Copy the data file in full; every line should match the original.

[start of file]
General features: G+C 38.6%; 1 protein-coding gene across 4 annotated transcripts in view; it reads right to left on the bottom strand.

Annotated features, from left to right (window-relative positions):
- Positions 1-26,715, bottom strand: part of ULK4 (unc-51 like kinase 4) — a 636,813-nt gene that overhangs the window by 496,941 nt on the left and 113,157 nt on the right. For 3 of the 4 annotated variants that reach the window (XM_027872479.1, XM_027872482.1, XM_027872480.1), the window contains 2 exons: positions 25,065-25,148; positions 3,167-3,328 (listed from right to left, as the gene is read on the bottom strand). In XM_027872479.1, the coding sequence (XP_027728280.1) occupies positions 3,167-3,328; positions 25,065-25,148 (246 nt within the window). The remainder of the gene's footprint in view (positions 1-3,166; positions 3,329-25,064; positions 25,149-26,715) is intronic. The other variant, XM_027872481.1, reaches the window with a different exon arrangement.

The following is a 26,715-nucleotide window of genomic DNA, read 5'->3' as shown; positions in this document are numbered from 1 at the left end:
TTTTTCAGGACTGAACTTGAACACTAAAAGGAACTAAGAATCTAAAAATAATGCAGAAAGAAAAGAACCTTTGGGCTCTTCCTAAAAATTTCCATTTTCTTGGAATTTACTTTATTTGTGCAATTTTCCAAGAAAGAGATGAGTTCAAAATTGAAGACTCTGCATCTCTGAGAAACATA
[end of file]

General features: G+C 38.6%; 1 protein-coding gene across 4 annotated transcripts in view; it reads right to left on the bottom strand.

Annotated features, from left to right (window-relative positions):
- Positions 1-26,715, bottom strand: part of ULK4 (unc-51 like kinase 4) — a 636,813-nt gene that overhangs the window by 496,941 nt on the left and 113,157 nt on the right. For 3 of the 4 annotated variants that reach the window (XM_027872479.1, XM_027872482.1, XM_027872480.1), the window contains 2 exons: positions 25,065-25,148; positions 3,167-3,328 (listed from right to left, as the gene is read on the bottom strand). In XM_027872479.1, the coding sequence (XP_027728280.1) occupies positions 3,167-3,328; positions 25,065-25,148 (246 nt within the window). The remainder of the gene's footprint in view (positions 1-3,166; positions 3,329-25,064; positions 25,149-26,715) is intronic. The other variant, XM_027872481.1, reaches the window with a different exon arrangement.

The following is a 26,715-nucleotide window of genomic DNA, read 5'->3' as shown; positions in this document are numbered from 1 at the left end:
TTTTTCAGGACTGAACTTGAACACTAAAAGGAACTAAGAATCTAAAAATAATGCAGAAAGAAAAGAACCTTTGGGCTCTTCCTAAAAATTTCCATTTTCTTGGAATTTACTTTATTTGTGCAATTTTCCAAGAAAGAGATGAGTTCAAAATTGAAGACTCTGCATCTCTGAGAAACATA